some work on the regex

Hi, found the code while googlin' for a JS password checker - nice one, and useful for my purposes. So, I decided to adopt it for my project, with some minor mods, especially by re-writing the regex.
Ah, one word to the combination changes: I decided not to implement them, because IMHO all these are checked beforehand and don't really add strength.
Well, here's my version. It's written as a JS function, and just returning the strength, since this is what I needed - maybe someone can use it.


checkpwd: function(password) {
/*function to calculate "strength" of a password
* expects password, returns strength
*/
//calculate strength out of length
var strength = 0;
var length = password.length;
if (length > 16) {
strength = 18;
} else {
if (length > 8) {
strength = 12
} else {
if (length > 5) {
strength = 6;
} else {
if (length > 0) {
strength = 3;
} else {
return 0; //no password means no strength, :-)
}
}
}
}
//Now consider the letters
if (password.match(/[a-z]/i)) {
strength += 5; //at least one letter, 5 points
if (password.match(/[a-z][A-Z]|[A-Z][a-z]/)) {
strength += 2; //mixed-case adds 2 points
}
} //no letter, no points
//Now check for numbers
count = password.match(/[0-9]/g);
if (count) {
strength += 5; //at least one number, 5 points
if (count > 2) {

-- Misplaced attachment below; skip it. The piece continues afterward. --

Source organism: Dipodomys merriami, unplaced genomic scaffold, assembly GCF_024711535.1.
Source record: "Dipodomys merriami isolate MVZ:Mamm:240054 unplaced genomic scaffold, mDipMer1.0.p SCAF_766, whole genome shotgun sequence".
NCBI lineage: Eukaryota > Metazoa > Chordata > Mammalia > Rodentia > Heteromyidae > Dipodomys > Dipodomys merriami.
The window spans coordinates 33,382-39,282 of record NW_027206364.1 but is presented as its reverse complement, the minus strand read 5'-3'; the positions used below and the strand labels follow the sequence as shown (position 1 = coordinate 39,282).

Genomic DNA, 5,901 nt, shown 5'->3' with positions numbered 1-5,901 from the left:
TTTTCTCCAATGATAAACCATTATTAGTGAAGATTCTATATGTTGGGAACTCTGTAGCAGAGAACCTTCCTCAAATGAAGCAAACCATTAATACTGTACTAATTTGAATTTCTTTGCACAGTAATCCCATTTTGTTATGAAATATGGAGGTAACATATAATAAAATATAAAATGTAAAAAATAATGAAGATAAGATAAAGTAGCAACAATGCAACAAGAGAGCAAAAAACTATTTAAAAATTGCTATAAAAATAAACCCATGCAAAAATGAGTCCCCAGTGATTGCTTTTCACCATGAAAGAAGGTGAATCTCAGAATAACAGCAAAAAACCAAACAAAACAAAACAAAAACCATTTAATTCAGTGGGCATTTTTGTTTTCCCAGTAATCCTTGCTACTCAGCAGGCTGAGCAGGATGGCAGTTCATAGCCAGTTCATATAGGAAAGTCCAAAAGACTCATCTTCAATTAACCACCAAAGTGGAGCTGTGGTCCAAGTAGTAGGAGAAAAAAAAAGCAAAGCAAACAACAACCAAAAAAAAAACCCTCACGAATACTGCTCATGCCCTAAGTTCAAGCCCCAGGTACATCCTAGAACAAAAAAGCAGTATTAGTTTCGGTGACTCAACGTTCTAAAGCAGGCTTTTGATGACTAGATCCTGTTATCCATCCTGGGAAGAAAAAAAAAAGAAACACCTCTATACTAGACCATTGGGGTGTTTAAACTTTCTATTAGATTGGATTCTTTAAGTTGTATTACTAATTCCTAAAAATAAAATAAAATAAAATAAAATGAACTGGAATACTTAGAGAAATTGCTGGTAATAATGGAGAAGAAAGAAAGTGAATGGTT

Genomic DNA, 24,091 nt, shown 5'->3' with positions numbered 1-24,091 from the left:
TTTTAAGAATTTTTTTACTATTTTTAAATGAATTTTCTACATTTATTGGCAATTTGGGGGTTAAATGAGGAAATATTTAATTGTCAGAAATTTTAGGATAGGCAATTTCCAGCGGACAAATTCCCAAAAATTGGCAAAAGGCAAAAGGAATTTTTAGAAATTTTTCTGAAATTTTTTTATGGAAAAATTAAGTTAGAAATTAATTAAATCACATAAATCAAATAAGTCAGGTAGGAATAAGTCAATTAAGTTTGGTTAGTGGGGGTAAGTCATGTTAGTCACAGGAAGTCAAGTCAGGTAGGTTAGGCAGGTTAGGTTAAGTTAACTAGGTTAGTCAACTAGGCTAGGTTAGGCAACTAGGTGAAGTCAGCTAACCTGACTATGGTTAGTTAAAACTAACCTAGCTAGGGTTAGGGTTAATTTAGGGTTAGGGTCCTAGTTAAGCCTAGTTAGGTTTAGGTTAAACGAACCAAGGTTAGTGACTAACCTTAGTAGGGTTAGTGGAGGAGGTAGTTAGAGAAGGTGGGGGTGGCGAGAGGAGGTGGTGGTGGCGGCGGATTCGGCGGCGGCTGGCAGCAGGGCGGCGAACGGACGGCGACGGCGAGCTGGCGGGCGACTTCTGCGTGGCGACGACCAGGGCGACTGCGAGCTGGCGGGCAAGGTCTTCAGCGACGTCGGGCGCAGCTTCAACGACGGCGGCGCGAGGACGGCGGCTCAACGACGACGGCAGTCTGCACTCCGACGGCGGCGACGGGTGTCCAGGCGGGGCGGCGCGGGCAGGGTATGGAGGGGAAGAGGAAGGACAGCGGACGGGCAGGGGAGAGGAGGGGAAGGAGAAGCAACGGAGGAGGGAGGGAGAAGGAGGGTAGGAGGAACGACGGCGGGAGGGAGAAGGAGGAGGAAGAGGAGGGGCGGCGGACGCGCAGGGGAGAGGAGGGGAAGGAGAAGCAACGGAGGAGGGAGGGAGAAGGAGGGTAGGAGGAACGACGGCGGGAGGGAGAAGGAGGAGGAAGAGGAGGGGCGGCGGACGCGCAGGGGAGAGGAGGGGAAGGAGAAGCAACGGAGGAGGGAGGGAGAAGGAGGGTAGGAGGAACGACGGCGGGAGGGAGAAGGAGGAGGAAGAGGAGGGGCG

strength += 2; //three or more numbers, 2 extra points;
}
} //no number, no points
//Now check for special characters
count = password.match(/[!,@,#,$,%,^,*,?,_,~,-]/g)
if (count) {
strength += 5; //at least one special characters, 5 points
if (count > 1) {
strenth += 2; //two or more special characters, 2 extra points
}
} //no special characters, no points
return strength;
}

Flex version

Used your scoring system (with some minor modifications) to create a Flex/Flash component, also MIT licensed. Check it out...
http://www.mattholden.com/dslabs/PasswordEntry.swf
(demo)
http://www.mattholden.com/dslabs/PasswordEntry.mxml
(code) Thanks!

great, if not for the bugs still in it!

Quote: Flex version
Submitted by Jaeden on Wed, 2008-06-25 22:22.
Used your scoring system (with some minor modifications) to create a Flex/Flash component, also MIT licensed. Check it out...
http://www.mattholden.com/dslabs/PasswordEntry.swf (demo)
http://www.mattholden.com/dslabs/PasswordEntry.mxml (code)


Even with all the alterations afterwards, one simple problem remains: IE COPY AND PASTE SCREWS IT UP
probably 50% of the time people will instead of re-typing the password, will copy / paste it. And with your code, when they do, the whole page gets screwed, the status bar goes haywire and jumps slap to the right going off the edge, etc...
great code, just needs tweaked.

passwordmeter.js

Very nice - thanks.


A rather trivial submission but saves CPU cycles.

if(intScore < 16)
{
strVerdict = "very weak"
}
else if (intScore < 25)
{
strVerdict = "weak"
}
else if (intScore < 35)
{
strVerdict = "mediocre"
}
else if (intScore < 45)
{
strVerdict = "strong"
}
else
{
strVerdict = "stronger"
}

a dictionnary would be nice...

because it doesn't detect simple words.

I was gonna look at that